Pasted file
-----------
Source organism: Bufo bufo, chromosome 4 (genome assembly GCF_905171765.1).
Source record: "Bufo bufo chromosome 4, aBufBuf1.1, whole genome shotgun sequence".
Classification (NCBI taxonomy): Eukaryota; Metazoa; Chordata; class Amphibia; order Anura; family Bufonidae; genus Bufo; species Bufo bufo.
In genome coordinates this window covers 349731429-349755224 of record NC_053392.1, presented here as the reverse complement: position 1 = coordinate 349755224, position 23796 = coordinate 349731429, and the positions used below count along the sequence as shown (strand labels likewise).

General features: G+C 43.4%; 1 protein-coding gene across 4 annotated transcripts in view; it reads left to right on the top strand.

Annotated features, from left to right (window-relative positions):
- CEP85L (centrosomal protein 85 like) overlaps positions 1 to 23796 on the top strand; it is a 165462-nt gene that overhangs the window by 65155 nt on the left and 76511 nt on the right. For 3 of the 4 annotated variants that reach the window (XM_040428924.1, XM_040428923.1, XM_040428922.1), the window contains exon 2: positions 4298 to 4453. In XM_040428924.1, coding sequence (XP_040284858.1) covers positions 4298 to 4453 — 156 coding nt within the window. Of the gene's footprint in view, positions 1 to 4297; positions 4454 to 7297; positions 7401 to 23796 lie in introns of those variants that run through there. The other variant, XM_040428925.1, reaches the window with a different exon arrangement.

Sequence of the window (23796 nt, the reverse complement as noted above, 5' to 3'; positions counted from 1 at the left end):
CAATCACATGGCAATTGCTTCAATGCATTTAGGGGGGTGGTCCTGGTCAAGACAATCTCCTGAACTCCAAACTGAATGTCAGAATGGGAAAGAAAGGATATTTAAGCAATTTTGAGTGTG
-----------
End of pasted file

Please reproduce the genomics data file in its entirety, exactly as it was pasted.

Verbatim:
Source organism: Bufo bufo, chromosome 4 (genome assembly GCF_905171765.1).
Source record: "Bufo bufo chromosome 4, aBufBuf1.1, whole genome shotgun sequence".
Classification (NCBI taxonomy): Eukaryota; Metazoa; Chordata; class Amphibia; order Anura; family Bufonidae; genus Bufo; species Bufo bufo.
In genome coordinates this window covers 349731429-349755224 of record NC_053392.1, presented here as the reverse complement: position 1 = coordinate 349755224, position 23796 = coordinate 349731429, and the positions used below count along the sequence as shown (strand labels likewise).

General features: G+C 43.4%; 1 protein-coding gene across 4 annotated transcripts in view; it reads left to right on the top strand.

Annotated features, from left to right (window-relative positions):
- CEP85L (centrosomal protein 85 like) overlaps positions 1 to 23796 on the top strand; it is a 165462-nt gene that overhangs the window by 65155 nt on the left and 76511 nt on the right. For 3 of the 4 annotated variants that reach the window (XM_040428924.1, XM_040428923.1, XM_040428922.1), the window contains exon 2: positions 4298 to 4453. In XM_040428924.1, coding sequence (XP_040284858.1) covers positions 4298 to 4453 — 156 coding nt within the window. Of the gene's footprint in view, positions 1 to 4297; positions 4454 to 7297; positions 7401 to 23796 lie in introns of those variants that run through there. The other variant, XM_040428925.1, reaches the window with a different exon arrangement.

Sequence of the window (23796 nt, the reverse complement as noted above, 5' to 3'; positions counted from 1 at the left end):
CAATCACATGGCAATTGCTTCAATGCATTTAGGGGGGTGGTCCTGGTCAAGACAATCTCCTGAACTCCAAACTGAATGTCAGAATGGGAAAGAAAGGATATTTAAGCAATTTTGAGTGTG